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Getting High: Traveling and Competing at Elevation

Competing at elevation can be a challenge for athletes, as the lower oxygen levels (reduction of partial pressure) can make it difficult to perform at our best. However, with proper preparation, we can minimize the effects of altitude and maximize our chances of success.

Here are some tips for timing your travel:

  • Avoid: The biggest challenge with competing in events at high altitude is timing your arrival. Let's start by talking about the timing scenario you should avoid if possible: arriving only 2-5 days before your event. Why? Altitude is a new stress on your body that will build over time before your body begins to adapt. This cumulative, short-term stress typically has its peak impact on the body (alarm phase of G.A.S.) in ~2-5 days of arrival at high altitude.

So what is the best strategy? There are a couple options.

  • Arrive early: If this is a major A event, arrive 10-14 days before the event to give your body time to acclimatize to the altitude. This allows the body to get over the heavy stress (alarm phase) of the arrival and begin to resist and respond by acclimating to such stress and allow for the best performance.

  • Arrive late: Arrive as close as you can to the start of the event; less than 24 hours is second best. Why? Being at higher altitudes is a stress on our bodies, but it takes about 24-36 hours for our bodies to really start being impacted by this new stress, so there is a short window of show-up-and-race that will allow us to perform.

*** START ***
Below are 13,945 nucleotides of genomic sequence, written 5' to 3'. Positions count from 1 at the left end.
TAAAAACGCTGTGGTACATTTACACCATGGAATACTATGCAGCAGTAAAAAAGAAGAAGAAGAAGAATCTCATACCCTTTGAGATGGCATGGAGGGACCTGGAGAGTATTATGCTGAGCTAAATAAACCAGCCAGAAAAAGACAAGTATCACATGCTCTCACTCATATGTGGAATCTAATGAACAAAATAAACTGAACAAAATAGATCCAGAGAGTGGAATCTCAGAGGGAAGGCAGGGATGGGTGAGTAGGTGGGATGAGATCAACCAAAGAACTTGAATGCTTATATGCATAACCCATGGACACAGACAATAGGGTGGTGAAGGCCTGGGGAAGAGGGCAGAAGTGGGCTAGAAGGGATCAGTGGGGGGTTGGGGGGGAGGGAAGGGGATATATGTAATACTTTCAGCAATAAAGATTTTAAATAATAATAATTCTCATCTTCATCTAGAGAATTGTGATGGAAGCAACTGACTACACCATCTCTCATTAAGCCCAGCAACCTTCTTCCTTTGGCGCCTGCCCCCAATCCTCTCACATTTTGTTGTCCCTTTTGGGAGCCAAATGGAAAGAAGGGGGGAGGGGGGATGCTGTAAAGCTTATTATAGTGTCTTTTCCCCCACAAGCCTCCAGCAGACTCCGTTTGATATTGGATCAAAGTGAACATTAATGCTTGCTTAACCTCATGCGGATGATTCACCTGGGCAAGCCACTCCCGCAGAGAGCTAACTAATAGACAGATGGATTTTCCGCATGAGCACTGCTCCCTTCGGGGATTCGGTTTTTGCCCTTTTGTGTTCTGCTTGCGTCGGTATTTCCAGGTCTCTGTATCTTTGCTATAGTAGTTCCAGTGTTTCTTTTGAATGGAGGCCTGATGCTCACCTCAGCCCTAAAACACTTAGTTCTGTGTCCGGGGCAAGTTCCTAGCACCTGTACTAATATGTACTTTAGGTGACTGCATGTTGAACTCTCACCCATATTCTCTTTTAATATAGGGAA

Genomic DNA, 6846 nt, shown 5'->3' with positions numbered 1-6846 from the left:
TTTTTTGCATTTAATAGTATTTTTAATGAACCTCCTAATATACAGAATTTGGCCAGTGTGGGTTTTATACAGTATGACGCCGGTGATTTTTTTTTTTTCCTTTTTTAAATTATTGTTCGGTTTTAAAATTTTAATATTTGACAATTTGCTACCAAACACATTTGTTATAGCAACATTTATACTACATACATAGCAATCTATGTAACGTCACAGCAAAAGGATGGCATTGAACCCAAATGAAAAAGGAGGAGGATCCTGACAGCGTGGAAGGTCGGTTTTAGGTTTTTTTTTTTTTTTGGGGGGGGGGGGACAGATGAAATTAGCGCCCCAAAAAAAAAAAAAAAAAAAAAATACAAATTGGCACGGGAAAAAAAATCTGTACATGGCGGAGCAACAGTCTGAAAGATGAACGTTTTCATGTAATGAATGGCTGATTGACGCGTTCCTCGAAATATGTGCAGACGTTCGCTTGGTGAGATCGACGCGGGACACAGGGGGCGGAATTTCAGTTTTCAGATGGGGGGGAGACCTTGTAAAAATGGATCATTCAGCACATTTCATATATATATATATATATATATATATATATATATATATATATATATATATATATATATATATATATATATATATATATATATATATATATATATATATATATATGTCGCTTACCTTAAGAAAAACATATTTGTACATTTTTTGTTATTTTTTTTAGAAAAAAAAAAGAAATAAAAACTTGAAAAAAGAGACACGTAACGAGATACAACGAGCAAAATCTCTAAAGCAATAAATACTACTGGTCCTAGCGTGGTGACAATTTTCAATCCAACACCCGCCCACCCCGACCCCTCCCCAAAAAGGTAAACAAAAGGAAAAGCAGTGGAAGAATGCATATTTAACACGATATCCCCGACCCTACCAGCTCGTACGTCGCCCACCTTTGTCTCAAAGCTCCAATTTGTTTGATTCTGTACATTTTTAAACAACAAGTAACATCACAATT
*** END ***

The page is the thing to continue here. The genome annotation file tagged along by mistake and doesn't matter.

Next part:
• Reality check: The reality for most of us is we want to/have to arrive 2-5 days before the event. The above tips are focused on best performance, not reality or even the most enjoyable scenario, and they should be balanced against logistics and fun factors.

Here are some tips for acclimatizing and training at altitude.

  • Prepare the body. If you are arriving early, consider supplementing iron, Vitamin B, and Vitamin D for at least 30 days in advance to give your body the tools needed for acclimation. It is important to note that iron can build up in the body, so proper dosage recommendation or medical advice should be followed.

  • Hydrate high. The dry air at altitude can dehydrate us quickly, so it's important to increase both hydration and electrolytes throughout the time at altitude, as our hydration status has an impact on our kidneys and our bodies' ability to produce EPO in response to the stress of altitude.

  • Increase carbohydrates. Carbohydrates are the body's main source of energy, and there is some research that suggests a high carbohydrate intake can reduce the effects of altitude by 1000-2000 feet at a height of 13,000 feet and 17,000 feet, respectively. This is most likely due to the fact that carbohydrates require 8-10% less oxygen for metabolism compared to fat and protein.

  • Beet the stress. Betalains (such as AltRed) or beetroot products (nitrates) will help boost the body's ability to utilize the available oxygen and can help mitigate some of the negative impacts of altitude.

Following these tips will help you compete at altitude successfully. However, it is important to remember that everyone reacts to altitude differently, so you may need to adjust your approach based on how you feel.


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